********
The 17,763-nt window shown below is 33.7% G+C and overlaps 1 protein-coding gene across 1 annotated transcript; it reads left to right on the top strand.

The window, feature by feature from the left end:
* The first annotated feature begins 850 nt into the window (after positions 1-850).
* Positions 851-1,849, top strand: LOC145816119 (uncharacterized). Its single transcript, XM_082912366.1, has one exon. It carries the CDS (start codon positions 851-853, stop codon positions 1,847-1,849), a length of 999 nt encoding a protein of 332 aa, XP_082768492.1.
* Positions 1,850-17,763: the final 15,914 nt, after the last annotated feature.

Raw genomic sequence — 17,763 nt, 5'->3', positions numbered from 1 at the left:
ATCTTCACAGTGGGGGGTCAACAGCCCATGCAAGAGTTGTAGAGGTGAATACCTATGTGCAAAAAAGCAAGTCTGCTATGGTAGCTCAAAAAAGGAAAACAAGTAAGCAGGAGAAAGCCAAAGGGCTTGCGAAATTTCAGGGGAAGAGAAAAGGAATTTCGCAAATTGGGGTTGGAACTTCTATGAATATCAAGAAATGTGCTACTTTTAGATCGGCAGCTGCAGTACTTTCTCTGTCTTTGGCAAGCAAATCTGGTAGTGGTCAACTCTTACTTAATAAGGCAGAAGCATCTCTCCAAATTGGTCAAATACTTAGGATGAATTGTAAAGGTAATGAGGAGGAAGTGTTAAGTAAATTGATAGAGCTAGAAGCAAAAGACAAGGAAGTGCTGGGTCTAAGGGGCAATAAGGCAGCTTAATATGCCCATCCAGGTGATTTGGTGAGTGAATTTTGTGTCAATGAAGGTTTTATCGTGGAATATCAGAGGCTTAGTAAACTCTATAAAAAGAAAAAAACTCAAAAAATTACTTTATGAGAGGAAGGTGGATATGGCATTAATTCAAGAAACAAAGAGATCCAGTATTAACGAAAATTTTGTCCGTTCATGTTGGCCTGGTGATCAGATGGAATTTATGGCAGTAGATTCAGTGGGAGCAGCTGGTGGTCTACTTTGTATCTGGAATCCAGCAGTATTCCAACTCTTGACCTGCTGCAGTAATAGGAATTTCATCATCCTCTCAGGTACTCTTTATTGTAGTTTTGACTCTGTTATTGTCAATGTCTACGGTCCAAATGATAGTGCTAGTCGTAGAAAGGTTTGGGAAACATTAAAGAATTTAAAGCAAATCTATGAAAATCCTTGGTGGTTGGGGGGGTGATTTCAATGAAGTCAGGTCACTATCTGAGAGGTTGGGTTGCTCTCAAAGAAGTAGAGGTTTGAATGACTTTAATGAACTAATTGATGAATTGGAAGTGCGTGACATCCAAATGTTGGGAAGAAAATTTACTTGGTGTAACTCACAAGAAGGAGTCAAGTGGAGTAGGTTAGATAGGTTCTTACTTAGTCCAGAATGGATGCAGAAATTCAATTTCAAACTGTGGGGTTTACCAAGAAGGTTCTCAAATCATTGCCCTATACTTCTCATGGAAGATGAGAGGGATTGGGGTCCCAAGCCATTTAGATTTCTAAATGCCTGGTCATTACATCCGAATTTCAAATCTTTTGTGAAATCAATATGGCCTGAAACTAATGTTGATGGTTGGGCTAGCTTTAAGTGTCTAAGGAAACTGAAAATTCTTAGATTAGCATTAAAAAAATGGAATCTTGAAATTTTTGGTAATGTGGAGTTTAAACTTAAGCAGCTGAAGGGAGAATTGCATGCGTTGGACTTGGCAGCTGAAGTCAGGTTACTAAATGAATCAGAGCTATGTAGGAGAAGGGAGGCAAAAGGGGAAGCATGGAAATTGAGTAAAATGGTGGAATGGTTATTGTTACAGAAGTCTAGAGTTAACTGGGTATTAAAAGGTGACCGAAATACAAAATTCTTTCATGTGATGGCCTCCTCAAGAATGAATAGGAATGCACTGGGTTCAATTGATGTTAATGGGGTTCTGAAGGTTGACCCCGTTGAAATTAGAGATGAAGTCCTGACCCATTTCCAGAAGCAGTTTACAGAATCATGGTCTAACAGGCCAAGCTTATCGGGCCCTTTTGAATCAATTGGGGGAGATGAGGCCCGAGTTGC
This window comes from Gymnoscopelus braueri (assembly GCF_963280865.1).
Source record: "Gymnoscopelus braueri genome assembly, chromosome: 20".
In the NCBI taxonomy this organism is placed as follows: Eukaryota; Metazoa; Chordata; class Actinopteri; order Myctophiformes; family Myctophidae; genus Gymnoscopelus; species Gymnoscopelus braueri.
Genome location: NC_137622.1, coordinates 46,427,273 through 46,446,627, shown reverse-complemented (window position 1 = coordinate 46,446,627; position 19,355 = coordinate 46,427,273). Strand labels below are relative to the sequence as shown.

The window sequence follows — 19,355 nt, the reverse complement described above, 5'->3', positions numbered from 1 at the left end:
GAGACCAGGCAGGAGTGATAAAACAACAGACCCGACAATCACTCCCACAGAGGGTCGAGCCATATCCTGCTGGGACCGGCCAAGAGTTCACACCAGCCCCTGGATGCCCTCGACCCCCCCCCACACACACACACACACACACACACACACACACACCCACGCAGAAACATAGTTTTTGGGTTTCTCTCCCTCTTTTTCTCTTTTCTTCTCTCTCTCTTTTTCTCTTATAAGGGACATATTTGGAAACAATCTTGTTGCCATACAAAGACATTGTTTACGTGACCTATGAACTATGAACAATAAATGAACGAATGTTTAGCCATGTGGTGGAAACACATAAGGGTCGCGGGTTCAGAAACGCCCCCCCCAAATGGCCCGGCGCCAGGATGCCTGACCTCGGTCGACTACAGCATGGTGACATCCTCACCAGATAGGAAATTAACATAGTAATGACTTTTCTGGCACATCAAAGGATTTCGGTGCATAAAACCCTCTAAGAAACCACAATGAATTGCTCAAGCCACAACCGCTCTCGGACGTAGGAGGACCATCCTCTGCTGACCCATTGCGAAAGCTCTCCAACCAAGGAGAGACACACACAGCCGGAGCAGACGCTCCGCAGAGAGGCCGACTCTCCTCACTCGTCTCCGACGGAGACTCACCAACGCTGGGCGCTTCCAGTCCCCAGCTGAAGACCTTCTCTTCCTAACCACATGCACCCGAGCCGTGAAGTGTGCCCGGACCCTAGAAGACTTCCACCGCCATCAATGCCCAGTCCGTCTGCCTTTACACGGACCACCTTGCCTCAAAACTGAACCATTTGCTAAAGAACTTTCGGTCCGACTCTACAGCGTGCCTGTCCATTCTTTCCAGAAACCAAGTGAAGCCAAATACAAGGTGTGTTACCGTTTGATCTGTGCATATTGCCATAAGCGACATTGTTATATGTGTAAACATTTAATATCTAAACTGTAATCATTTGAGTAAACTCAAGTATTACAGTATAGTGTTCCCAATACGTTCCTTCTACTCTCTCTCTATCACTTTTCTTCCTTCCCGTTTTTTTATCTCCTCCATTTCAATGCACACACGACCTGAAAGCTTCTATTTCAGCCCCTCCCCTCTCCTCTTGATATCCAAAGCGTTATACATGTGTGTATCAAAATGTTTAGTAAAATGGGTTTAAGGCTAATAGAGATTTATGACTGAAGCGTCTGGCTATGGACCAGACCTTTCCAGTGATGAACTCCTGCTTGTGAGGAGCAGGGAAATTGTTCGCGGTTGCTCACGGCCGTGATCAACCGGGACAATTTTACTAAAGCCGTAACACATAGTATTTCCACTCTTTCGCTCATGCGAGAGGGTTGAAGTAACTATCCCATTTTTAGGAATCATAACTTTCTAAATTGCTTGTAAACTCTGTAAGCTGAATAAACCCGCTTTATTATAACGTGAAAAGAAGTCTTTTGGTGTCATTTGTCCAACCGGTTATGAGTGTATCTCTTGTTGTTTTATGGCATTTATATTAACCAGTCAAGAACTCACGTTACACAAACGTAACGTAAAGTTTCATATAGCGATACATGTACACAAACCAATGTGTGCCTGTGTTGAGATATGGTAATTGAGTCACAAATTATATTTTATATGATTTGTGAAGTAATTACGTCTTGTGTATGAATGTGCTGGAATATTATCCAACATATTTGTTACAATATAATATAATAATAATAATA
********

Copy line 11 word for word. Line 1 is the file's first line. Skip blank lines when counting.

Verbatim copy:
Genome location: NC_137622.1, coordinates 46,427,273 through 46,446,627, shown reverse-complemented (window position 1 = coordinate 46,446,627; position 19,355 = coordinate 46,427,273). Strand labels below are relative to the sequence as shown.